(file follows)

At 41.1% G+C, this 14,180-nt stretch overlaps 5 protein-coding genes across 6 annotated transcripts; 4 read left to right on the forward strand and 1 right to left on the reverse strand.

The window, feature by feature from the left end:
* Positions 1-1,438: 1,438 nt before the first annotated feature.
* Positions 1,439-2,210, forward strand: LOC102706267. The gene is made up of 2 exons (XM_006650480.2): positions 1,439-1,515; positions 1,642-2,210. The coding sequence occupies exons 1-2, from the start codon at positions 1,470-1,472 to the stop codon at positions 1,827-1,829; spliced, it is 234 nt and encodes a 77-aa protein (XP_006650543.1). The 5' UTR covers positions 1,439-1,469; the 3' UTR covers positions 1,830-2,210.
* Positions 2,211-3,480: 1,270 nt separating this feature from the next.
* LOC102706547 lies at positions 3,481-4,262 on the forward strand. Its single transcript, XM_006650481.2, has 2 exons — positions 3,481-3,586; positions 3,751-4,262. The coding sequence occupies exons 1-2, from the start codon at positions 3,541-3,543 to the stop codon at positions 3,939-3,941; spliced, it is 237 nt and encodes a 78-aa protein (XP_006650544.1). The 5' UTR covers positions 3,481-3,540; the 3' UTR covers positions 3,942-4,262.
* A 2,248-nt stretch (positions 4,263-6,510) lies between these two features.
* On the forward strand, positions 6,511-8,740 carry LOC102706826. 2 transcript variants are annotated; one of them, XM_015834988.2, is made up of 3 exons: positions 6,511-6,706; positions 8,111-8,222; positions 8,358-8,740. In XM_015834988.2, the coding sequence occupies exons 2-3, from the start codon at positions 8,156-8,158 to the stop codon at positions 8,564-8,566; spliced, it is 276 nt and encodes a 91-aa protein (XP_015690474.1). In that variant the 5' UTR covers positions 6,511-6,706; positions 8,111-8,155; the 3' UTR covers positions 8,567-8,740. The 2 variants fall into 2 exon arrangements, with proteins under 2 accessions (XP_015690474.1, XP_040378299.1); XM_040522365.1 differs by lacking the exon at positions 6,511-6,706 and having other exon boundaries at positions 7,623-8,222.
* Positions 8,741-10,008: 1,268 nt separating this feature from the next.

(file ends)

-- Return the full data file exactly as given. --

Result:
At 41.1% G+C, this 14,180-nt stretch overlaps 5 protein-coding genes across 6 annotated transcripts; 4 read left to right on the forward strand and 1 right to left on the reverse strand.

The window, feature by feature from the left end:
* Positions 1-1,438: 1,438 nt before the first annotated feature.
* Positions 1,439-2,210, forward strand: LOC102706267. The gene is made up of 2 exons (XM_006650480.2): positions 1,439-1,515; positions 1,642-2,210. The coding sequence occupies exons 1-2, from the start codon at positions 1,470-1,472 to the stop codon at positions 1,827-1,829; spliced, it is 234 nt and encodes a 77-aa protein (XP_006650543.1). The 5' UTR covers positions 1,439-1,469; the 3' UTR covers positions 1,830-2,210.
* Positions 2,211-3,480: 1,270 nt separating this feature from the next.
* LOC102706547 lies at positions 3,481-4,262 on the forward strand. Its single transcript, XM_006650481.2, has 2 exons — positions 3,481-3,586; positions 3,751-4,262. The coding sequence occupies exons 1-2, from the start codon at positions 3,541-3,543 to the stop codon at positions 3,939-3,941; spliced, it is 237 nt and encodes a 78-aa protein (XP_006650544.1). The 5' UTR covers positions 3,481-3,540; the 3' UTR covers positions 3,942-4,262.
* A 2,248-nt stretch (positions 4,263-6,510) lies between these two features.
* On the forward strand, positions 6,511-8,740 carry LOC102706826. 2 transcript variants are annotated; one of them, XM_015834988.2, is made up of 3 exons: positions 6,511-6,706; positions 8,111-8,222; positions 8,358-8,740. In XM_015834988.2, the coding sequence occupies exons 2-3, from the start codon at positions 8,156-8,158 to the stop codon at positions 8,564-8,566; spliced, it is 276 nt and encodes a 91-aa protein (XP_015690474.1). In that variant the 5' UTR covers positions 6,511-6,706; positions 8,111-8,155; the 3' UTR covers positions 8,567-8,740. The 2 variants fall into 2 exon arrangements, with proteins under 2 accessions (XP_015690474.1, XP_040378299.1); XM_040522365.1 differs by lacking the exon at positions 6,511-6,706 and having other exon boundaries at positions 7,623-8,222.
* Positions 8,741-10,008: 1,268 nt separating this feature from the next.